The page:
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Rumelian Turkish Features in Pietro Ferraguto’s Grammatica Turchesca (1611)

Cem Keskin

Pages 115 - 143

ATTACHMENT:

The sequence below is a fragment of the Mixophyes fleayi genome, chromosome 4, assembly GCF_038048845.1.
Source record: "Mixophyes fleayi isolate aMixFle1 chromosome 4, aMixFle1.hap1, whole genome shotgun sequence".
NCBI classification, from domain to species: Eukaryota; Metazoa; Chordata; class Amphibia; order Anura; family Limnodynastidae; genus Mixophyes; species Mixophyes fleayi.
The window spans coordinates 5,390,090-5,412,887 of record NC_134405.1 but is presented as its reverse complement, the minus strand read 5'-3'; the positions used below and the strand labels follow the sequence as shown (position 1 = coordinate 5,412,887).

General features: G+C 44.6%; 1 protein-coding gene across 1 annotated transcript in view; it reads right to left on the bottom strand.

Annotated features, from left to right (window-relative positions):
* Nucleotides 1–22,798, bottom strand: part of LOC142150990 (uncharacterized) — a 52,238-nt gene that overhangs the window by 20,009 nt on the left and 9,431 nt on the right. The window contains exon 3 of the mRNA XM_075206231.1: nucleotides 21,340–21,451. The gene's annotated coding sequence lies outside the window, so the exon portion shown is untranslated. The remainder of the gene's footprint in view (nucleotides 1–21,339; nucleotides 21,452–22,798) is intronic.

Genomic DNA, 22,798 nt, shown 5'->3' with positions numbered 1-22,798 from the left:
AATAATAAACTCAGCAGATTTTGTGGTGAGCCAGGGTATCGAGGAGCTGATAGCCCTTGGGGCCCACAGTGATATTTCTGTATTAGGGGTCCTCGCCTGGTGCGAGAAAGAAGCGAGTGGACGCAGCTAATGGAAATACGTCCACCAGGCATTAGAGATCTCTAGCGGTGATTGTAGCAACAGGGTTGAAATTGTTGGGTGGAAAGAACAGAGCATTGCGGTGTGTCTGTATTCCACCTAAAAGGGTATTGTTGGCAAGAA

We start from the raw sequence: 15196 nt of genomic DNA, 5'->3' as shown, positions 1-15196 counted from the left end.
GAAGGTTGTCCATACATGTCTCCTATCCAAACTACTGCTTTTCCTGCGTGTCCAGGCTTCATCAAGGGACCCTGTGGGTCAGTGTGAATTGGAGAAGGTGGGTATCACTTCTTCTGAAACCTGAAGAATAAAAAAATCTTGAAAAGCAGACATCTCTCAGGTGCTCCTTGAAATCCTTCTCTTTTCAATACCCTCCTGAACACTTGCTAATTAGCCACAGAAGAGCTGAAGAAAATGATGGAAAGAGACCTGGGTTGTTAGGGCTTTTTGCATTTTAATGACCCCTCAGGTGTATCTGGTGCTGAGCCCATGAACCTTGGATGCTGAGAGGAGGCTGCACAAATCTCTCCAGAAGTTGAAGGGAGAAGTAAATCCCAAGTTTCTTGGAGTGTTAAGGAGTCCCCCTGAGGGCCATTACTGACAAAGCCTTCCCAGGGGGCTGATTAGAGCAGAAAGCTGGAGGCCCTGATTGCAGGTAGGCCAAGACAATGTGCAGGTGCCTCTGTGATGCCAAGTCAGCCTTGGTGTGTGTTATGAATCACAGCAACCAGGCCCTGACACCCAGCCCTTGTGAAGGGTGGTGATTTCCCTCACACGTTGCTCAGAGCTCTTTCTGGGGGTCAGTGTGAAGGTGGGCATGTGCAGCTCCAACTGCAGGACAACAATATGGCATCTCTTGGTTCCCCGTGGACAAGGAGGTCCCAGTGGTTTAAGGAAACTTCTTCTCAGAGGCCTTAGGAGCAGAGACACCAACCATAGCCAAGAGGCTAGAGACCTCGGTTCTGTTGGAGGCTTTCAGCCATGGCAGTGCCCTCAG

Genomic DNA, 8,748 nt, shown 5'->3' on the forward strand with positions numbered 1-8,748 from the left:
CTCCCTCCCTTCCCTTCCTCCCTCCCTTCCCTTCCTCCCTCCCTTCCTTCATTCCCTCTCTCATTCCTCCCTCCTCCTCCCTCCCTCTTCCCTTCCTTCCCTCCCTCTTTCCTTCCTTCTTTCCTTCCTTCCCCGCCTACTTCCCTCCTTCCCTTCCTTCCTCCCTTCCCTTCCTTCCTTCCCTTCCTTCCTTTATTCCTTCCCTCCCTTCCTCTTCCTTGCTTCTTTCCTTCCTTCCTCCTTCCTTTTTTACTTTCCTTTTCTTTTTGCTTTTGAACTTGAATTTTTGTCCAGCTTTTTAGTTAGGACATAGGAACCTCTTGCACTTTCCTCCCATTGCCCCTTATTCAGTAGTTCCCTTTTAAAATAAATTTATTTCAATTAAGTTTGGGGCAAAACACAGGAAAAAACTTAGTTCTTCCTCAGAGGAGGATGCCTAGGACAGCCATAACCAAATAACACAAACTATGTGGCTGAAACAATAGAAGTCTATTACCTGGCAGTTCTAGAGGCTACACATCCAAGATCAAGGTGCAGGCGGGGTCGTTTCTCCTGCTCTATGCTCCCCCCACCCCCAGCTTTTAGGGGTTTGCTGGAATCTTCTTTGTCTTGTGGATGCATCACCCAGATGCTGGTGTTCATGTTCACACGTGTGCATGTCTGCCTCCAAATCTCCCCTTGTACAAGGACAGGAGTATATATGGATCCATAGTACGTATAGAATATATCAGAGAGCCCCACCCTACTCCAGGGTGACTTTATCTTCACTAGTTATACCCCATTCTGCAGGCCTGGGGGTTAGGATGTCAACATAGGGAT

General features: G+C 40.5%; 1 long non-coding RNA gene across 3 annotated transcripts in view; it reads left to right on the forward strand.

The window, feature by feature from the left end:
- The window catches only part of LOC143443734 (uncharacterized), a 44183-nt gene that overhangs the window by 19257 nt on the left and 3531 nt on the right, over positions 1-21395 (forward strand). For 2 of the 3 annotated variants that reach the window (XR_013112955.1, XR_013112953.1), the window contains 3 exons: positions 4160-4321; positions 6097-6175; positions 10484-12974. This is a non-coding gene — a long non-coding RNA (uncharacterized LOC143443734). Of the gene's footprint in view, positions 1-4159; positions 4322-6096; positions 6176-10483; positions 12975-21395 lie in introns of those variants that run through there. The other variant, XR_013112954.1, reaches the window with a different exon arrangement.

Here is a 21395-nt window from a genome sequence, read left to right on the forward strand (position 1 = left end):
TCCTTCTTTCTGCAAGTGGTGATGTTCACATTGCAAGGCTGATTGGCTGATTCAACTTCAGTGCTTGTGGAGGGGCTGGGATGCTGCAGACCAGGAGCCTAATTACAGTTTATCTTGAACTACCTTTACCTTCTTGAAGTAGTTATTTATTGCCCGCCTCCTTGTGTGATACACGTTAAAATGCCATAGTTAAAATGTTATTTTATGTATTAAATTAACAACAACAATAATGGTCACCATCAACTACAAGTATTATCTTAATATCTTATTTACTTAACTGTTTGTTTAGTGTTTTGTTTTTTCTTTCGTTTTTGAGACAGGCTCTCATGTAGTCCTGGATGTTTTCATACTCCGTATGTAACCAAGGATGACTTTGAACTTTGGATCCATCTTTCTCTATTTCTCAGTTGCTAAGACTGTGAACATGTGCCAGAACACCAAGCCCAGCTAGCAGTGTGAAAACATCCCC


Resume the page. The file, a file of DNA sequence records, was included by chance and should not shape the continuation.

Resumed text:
In this paper, I contribute to the debate on the question of which Turkish variety Pietro Ferraguto’s (1611) transcription text Grammatica Turchesca was written in. I provide additional evidence, mostly phonological in nature, in support of the position that the text was composed in a Balkan variety (cf. Stein 2016). More precisely, I propose that Ferraguto’s language can be referred to as “Early West Rumelian Turkish.” This is based on the following observations: The language of the text shows several properties of modern West Rumelian dialects, but only to a limited extent. These are, at the same time, properties that distinguish Ferraguto’s language from contemporaneous standard Ottoman. Still, these two also show some commonalities. These common traits are, in fact, linguistic properties that were preserved in West Rumelian as archaisms to this day, and are counted among its distinctive features, while being subject to change in what became Modern Standard Turkish. These observations point to a period in which West Rumelian and the varieties to the east had split only recently.


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